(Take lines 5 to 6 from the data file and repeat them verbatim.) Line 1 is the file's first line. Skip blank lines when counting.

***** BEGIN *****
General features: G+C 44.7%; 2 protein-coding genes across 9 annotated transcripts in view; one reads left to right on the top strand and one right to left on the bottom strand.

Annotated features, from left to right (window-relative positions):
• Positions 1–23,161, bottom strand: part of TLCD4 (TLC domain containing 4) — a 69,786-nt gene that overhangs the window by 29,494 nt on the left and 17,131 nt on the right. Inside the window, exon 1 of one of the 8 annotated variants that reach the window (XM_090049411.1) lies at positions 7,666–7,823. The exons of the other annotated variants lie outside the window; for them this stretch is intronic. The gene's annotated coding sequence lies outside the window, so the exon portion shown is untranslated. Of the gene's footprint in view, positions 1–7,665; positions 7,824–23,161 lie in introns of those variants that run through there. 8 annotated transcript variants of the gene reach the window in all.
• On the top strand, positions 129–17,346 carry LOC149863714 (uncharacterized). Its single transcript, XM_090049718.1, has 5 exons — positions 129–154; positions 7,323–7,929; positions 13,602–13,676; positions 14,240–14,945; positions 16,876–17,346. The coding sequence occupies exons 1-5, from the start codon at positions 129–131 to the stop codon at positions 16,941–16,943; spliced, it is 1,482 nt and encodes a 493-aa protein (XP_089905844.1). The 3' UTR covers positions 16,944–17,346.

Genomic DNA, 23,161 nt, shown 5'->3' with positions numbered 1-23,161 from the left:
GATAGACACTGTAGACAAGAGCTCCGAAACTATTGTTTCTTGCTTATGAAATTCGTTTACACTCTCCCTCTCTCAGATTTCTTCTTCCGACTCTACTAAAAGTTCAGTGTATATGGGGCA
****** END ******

Genomic DNA, 23,161 nt, shown 5'->3' with positions numbered 1-23,161 from the left:
GATAGACACTGTAGACAAGAGCTCCGAAACTATTGTTTCTTGCTTATGAAATTCGTTTACACTCTCCCTCTCTCAGATTTCTTCTTCCGACTCTACTAAAAGTTCAGTGTATATGGGGCA